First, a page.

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UN Investigates Allegations Of Child Prostitution

UN Investigates Allegations Of Child Prostitution Involving Peacekeepers In DR Congo

New York, Aug 17 2006

The United Nations is investigating a suspected child prostitution ring involving its peacekeepers and Government soldiers in the Democratic Republic of the Congo (DRC), the UN mission in the vast African nation said today, as it re-emphasized the world body’s zero tolerance policy against all forms of sexual exploitation.

The UN Mission in the DRC (MONUC) says that while most patrons are reported to be Congolese soldiers, early victim testimonies suggest that the suspected ring leaders cited the presence of UN troops in the region and their perceived financial resources to incite impressionable young girls to engage in prostitution.

MONUC takes these allegations very seriously and expressed “extreme shock” at the testimonies of the victims of this illegal activity, which allegedly took place in the northeastern province of South-Kivu, the Mission said in a press release.

“The Mission will uphold its staff policy of zero tolerance for sexual misconduct and, should the allegations against UN peacekeepers prove well-founded, it will take all necessary disciplinary measures without delay,” UN spokesman Stephane Dujarric told reporters in New York.

MONUC will now work closely with its local partners to fully investigate the matter, contribute to the eradication of this prostitution ring and to the arrest of its backers by the Congolese authorities, it said. It will also take great care in “ensuring the victims of this intolerable trafficking receive all the protection they need.”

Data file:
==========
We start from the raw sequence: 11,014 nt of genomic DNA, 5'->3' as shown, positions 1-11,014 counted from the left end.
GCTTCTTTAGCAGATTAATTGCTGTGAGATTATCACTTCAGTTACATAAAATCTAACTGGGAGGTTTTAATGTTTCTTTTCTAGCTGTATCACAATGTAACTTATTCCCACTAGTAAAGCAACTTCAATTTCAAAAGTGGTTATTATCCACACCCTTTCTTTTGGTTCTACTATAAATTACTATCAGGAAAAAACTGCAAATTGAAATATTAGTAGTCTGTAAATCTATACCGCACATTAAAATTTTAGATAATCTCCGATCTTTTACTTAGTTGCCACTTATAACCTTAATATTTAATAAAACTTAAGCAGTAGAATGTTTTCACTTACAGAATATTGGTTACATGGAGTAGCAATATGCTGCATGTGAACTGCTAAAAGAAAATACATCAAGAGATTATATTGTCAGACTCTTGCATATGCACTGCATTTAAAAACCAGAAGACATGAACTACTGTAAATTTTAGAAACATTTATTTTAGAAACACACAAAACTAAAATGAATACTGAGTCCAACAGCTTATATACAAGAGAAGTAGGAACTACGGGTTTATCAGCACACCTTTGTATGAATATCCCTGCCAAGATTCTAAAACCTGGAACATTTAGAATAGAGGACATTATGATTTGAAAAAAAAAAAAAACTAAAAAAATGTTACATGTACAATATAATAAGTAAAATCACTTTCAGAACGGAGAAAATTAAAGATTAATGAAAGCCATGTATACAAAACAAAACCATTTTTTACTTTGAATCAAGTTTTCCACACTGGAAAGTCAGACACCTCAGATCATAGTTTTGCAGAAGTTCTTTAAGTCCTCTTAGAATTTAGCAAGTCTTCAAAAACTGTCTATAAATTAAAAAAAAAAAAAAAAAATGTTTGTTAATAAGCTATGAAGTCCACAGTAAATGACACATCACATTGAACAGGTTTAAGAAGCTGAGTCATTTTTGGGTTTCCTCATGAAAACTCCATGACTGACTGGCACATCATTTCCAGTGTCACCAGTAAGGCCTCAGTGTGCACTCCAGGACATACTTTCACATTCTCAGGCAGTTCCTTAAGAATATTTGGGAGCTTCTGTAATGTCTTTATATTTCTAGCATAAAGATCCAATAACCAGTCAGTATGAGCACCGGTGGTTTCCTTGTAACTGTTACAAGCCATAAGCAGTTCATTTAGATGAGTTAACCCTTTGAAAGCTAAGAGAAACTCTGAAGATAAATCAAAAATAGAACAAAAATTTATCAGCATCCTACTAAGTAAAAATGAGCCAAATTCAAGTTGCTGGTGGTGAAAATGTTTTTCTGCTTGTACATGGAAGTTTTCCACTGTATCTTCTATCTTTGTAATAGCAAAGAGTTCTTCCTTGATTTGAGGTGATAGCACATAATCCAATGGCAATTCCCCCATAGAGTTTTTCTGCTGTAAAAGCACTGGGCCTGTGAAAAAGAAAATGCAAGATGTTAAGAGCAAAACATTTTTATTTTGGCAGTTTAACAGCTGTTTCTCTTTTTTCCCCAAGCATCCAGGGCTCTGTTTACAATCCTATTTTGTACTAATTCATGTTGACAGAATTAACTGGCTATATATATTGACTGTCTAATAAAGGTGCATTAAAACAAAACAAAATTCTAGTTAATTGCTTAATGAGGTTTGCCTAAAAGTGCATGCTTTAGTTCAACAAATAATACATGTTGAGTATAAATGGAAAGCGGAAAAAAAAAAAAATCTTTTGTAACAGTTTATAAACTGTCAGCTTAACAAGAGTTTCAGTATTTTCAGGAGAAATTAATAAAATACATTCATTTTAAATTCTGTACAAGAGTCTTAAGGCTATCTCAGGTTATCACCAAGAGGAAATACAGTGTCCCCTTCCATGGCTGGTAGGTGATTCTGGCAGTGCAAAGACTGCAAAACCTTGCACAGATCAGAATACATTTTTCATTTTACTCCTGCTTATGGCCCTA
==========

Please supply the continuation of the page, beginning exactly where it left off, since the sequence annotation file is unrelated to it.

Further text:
The findings of the investigation will be made public by MONUC once it is over, as well as any disciplinary measures taken against staff if they found to have been involved in this criminal activity, the Mission said.

The UN imposed a policy of zero tolerance for sexual exploitation and abuse by its own staff, particularly peacekeepers in the field, following allegations in 2004 against blue helmets in the DRC. At the time the UN Office for Internal Oversight Services (OIOS) cited payments ranging from two eggs to $5 per encounter. Some victims were abandoned orphans who were often illiterate.

Since then UN investigations into allegations of sexual exploitation and abuse have resulted in the repatriation from the DRC of more than 100 military and 11 police personnel, the summary dismissal of seven civilian personnel, the reprimand of three civilians and the suspension of six civilians, Mr. Dujarric said.

MONUC currently has more than 17,000 uniformed personnel in the DRC helping to keep the peace in the strife-torn country and also assisting in the follow-up to last month’s landmark elections that the UN helped organize.

ENDS

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